In other words: be careful about the rush to judgment - a piece of advice that is of course as applicable to the newspapers as to their critics. And this is the context in which it is worth looking at the debate initiated by Mr. Justice Carney’s speech at UCC last week. One interesting aspect of Mr. Justice Carney’s speech which raised many legal issues completely outside my terms of reference and which I will therefore not even attempt to discuss - were his references to an entity he described as “the tabloid media.”
To the best of my knowledge, the first newspaper in Ireland to be described as a tabloid was the Irish Independent, whose founding editor, Harrington, told his reporters ‘to approach the work with a perfectly open mind . . . and confine [yourselves] as a rule to reporting facts or speeches in a fair and impartial way, following our usual practice of not giving things fully.”Following our usual
practice of not giving things fully. Within days of the launch of that newspaper in January 1905, Mr Patrick Byrne, JP, Chairman of Enniscorthy Rural District Council, described it as “a bright, newsy paper, a veritable boon for the busy man: the day’s news in tabloid form.” This revolution in journalism - the new practice of ‘not giving things fully’ rapidly became a feature of every newspaper, regardless of format: in this sense, all journalists write for ‘tabloids’; the size and shape and style of newspapers may differ, but the principles of selection and compression are universal.
In the context of the current debate, a number of things can be said in the interests of clarifying some of the issues and some of the terminology, at least insofar as my Office is concerned. - Good tabloid journalism is as vital to the health of our democratic system as good broadsheet journalism; - The Press Ombudsman was not appointed, in the words of a comment in one of our distinguished contemporaries, as someone who would be ‘putting manners on tabloid behavior.’ He has been appointed to apply the Code of Practice to all news papers on foot of readers’ complaints, and to defend good journalism in all newspapers;
- Journalists everywhere should, on behalf of their professional colleagues, be
concerned about any tendency to regard the word ‘tabloid’ as a synonym for biased,
unprofessional or unethical journalism;
- Neither professional lapses nor professional triumphs are confined to newspapers of any particular shape, size or style;
- The Code of Practice of the Press Council is the same for all journalists, wherever
they work, and I am sure that journalists who work on ‘tabloid’ newspapers would
not wish it otherwise; and, last but not least
- Under the Code of Practice, all newspapers will be under an obligation to “strive to
ensure that ... the presumption of innocence is respected.”
One of the lawyers involved in recent events made a very valuable observation when he remarked that, as well as the courts, there was ‘ a role for the public, the media, and society, who are also participants in the justice system’. In other words, we are talking here not about a crude instrumentalism, but about a web of relationships, pressures, decisions, values and indeed emotions which all combine to shape societies responses to complex issues like justice, retribution and rehabilitation.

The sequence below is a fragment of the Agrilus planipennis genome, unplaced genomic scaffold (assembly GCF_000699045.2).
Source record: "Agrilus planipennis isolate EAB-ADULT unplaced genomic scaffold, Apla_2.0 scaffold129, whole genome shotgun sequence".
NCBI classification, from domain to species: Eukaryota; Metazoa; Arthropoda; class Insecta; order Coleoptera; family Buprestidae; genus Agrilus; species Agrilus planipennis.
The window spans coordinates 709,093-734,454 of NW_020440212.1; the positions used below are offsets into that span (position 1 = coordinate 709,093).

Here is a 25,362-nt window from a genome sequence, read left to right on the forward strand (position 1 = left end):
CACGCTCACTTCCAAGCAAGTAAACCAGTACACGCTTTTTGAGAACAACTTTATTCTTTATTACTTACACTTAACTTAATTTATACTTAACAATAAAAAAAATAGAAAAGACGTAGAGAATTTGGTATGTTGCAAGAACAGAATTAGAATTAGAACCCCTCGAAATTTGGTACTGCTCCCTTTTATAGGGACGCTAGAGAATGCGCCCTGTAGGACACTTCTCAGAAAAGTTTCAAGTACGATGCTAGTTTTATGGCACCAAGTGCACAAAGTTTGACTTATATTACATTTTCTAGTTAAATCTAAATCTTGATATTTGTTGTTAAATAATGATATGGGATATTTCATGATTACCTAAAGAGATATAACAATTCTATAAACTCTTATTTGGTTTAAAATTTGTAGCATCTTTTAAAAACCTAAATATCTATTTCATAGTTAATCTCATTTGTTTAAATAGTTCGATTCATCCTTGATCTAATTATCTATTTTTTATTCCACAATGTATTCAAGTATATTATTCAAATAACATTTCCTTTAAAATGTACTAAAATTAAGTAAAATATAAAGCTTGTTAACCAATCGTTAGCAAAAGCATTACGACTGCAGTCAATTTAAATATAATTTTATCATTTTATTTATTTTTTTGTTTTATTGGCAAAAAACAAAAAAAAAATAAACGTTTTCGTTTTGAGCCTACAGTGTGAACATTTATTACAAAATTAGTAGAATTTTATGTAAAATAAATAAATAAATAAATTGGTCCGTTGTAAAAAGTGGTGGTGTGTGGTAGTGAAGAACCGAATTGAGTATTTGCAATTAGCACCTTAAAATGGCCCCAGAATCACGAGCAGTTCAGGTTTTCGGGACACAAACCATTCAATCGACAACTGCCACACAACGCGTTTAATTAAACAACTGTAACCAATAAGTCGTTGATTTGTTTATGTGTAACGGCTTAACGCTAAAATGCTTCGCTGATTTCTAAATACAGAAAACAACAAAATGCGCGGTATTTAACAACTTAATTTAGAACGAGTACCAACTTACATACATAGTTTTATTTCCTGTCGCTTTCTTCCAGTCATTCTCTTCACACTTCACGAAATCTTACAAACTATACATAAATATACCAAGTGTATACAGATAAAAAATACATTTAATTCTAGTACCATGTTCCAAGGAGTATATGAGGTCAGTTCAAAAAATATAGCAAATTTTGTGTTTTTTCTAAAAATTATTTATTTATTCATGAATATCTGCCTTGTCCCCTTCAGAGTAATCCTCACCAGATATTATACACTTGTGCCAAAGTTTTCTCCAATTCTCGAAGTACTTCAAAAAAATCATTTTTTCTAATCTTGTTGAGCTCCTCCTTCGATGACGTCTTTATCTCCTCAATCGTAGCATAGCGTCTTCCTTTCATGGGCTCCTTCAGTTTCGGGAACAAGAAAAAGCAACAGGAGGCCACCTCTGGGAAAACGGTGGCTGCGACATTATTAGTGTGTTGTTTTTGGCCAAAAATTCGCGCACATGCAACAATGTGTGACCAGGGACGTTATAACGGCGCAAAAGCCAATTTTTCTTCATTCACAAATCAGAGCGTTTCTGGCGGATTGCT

Few of these elements fall within the competence of the Press Council and the Press Ombudsman.
Public opinion, in particular, can be volatile, and even atavistic, on the highly emotive subject of crime and criminals. And if newspaper coverage at times reflects or reports such opinions, it is not necessarily the case that it is responsible for them.
At the same time, journalists might also consider that the endorsement by public opinion of any particular editorial stance is perhaps not always an unmixed blessing, except in purely commercial terms; and that newspapers, in common with all media, have opportunities to lead, as well as temptations to follow, public opinion in this and many other areas.
Issues like these will undoubtedly be teased out in more detail by the Office of the Ombudsman and the Press Council in the months and years ahead, on the basis of specific complaints. In the light of this, it would be inappropriate for me to say any more on the topic, apart from emphasizing that any complaints to my Office or to the Press Council about newspapers coverage of crime, especially where it impacts on people who are vulnerable for any reason, will be handled strictly within the
framework of the Code of Practice.
Finally, it is important to point out that trust and authority are hard-won attributes of media; that effective self-regulation is a vital instrument in the maintenance of these key attributes; that trust, once lost, is often difficult to regain; and that the maintenance and development of appropriate professional standards is a continuing task for journalists themselves as much as for the Press Council and the Ombudsman.